E-mail Inventor who popularized @ symbol
Ray Tomlinson, E-mail inventor who popularized @ symbol
Electronic mail (email or e-mail) is a method of exchanging messages (“mail”) between people using electronic devices. Email entered limited use in the 1960s, but users could only send to users of the same computer, and some early email systems required the author and the recipient to both be online simultaneously, similar to instant messaging. Ray Tomlinson is credited as the inventor of email; in 1971, he developed the first system able to send mail between users on different hosts across the ARPANET, using the @ sign to link the user name with a destination server. By the mid-1970s, this was the form recognized as email.
Email operates across computer networks, primarily the Internet. Today’s email systems are based on a store-and-forward model. Email servers accept, forward, deliver, and store messages. Neither the users nor their computers are required to be online simultaneously; they need to connect, typically to a mail server or a webmail interface to send or receive messages or download it.
Originally an ASCII text-only communications medium, Internet email was extended by Multipurpose Internet Mail Extensions (MIME) to carry text in other character sets and multimedia content attachments. International email, with internationalized email addresses using UTF-8, is standardized but not widely adopted.
The history of modern Internet email services reaches back to the early ARPANET, with standards for encoding email messages published as early as 1973 (RFC 561). An email message sent in the early 1970s is similar to a basic email sent today.
Tomlinson was born in Amsterdam, New York in 1941, and he earned a master’s degree from the Massachusetts Institute of Technology. In 1967, he joined Bolt Beranek and Newman (BBN), a company that played a key role in the development of the ARPANET, a precursor to the modern Internet.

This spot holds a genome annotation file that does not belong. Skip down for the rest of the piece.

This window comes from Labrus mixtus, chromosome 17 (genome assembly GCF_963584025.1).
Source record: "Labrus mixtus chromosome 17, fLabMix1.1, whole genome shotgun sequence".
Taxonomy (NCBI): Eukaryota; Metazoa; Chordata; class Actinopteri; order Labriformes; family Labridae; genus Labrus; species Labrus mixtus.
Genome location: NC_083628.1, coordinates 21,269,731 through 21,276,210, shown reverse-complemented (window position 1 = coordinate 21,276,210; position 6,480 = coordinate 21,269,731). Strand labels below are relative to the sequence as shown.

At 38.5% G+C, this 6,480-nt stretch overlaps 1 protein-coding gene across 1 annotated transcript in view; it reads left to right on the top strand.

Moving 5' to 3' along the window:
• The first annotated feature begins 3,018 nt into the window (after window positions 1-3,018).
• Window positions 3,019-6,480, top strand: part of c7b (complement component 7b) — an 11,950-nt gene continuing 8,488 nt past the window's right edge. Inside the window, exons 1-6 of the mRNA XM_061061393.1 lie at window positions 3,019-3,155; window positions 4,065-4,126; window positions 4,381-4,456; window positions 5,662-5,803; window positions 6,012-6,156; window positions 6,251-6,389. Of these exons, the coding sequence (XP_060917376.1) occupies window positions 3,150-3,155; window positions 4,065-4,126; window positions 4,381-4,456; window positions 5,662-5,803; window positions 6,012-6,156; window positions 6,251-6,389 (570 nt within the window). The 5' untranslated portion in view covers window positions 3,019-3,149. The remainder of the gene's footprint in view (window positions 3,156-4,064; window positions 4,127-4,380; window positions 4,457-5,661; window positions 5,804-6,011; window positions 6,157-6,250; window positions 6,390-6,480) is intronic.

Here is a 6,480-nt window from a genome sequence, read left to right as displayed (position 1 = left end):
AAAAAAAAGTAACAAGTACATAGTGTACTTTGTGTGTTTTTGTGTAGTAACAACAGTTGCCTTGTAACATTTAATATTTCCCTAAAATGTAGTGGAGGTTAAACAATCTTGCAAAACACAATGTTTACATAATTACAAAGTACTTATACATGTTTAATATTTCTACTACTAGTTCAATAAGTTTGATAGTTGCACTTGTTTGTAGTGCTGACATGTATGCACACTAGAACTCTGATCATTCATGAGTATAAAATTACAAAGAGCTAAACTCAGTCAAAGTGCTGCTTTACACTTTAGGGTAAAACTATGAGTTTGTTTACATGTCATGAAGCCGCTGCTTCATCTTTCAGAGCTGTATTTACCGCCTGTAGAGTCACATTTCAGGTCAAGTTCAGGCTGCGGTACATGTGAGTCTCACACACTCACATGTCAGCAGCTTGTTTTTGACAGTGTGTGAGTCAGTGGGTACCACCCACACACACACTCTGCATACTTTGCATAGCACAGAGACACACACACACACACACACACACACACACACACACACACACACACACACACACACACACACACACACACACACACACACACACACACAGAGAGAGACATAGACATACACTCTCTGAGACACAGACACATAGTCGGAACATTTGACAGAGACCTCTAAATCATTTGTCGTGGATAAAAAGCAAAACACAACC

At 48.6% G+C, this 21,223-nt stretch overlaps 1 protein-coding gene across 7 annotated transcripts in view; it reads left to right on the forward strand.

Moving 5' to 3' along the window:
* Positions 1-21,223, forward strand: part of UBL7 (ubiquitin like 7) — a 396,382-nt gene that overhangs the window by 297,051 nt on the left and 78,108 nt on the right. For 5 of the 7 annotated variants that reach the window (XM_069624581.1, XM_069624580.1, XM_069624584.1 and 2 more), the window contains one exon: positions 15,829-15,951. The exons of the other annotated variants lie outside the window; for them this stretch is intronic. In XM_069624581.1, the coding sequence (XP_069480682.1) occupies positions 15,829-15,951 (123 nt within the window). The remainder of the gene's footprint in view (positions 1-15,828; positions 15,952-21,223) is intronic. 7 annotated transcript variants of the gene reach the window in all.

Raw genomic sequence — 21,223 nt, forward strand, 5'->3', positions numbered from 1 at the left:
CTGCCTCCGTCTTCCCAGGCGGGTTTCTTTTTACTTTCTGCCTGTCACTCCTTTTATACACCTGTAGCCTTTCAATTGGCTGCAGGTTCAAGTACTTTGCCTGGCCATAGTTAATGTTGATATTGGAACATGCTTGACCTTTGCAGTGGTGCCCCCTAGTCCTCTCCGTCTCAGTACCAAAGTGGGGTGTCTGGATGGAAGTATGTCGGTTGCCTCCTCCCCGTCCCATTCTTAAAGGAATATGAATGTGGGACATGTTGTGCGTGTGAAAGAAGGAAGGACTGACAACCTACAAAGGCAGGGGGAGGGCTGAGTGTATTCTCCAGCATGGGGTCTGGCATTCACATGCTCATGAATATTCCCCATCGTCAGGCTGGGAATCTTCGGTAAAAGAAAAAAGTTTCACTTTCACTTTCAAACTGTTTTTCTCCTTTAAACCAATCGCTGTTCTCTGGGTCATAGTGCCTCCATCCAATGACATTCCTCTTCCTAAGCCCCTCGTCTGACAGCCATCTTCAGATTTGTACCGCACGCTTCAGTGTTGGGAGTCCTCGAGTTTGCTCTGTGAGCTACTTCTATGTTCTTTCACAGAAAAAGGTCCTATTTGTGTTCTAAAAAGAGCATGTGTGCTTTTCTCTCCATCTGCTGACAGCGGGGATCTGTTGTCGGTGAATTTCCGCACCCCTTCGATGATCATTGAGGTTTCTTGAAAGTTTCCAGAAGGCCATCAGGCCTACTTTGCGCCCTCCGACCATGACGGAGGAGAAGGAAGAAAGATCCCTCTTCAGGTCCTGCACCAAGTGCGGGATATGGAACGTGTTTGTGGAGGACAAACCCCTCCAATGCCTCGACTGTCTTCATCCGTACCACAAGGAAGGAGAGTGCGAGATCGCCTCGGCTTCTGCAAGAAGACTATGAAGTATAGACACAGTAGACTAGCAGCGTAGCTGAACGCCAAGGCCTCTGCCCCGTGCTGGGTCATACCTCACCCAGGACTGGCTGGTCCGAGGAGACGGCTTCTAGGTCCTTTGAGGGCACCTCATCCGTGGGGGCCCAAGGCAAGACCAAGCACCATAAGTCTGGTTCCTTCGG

In 1971, according to the Internet Hall of Fame, he wrote the first ARPANET mail client, combining the existing SNDMSG and CPYNET programs. Tomlinson himself came up with the idea of using the @ symbol as a way to separate local e-mails from those that could be sent to external networks through the user@host syntax.
As he wrote on his own website in the early 1990s:
“I was making improvements to the local inter-user mail program called SNDMSG. Single-computer electronic mail had existed since at least the early 1960’s and SNDMSG was an example of that. SNDMSG allowed a user to compose, address, and send a message to other users’ mailboxes.
A mailbox was simply a file with a particular name. It’s only special property was its protection which only allowed other users to append to the file. That is, they could write more material onto the end of the mailbox, but they couldn’t read or overwrite what was already there. The idea occurred to me that CPYNET could append material to a mailbox file just as readily as SNDMSG could. SNDMSG could easily incorporate the code from CPYNET and direct messages through a network connection to remote mailboxes in addition to appending messages to local mailbox files.
The missing piece was that the experimental CPYNET protocol had no provision for appending to a file; it could just send and receive files. Adding the missing piece was a no-brainer—just a minor addition to the protocol. I don’t recall the protocol details, but appending to a file was the same as writing to a file except for the mode in which the file was opened.
Next, the CPYNET code was incorporated into SNDMSG. It remained to provide a way to distinguish local mail from network mail. I chose to append an at sign and the host name to the user’s (login) name. I am frequently asked why I chose the at sign, but the at sign just makes sense. The purpose of the at sign (in English) was to indicate a unit price (for example, 10 items @ $1.95). I used the at sign to indicate that the user was “at” some other host rather than being local.“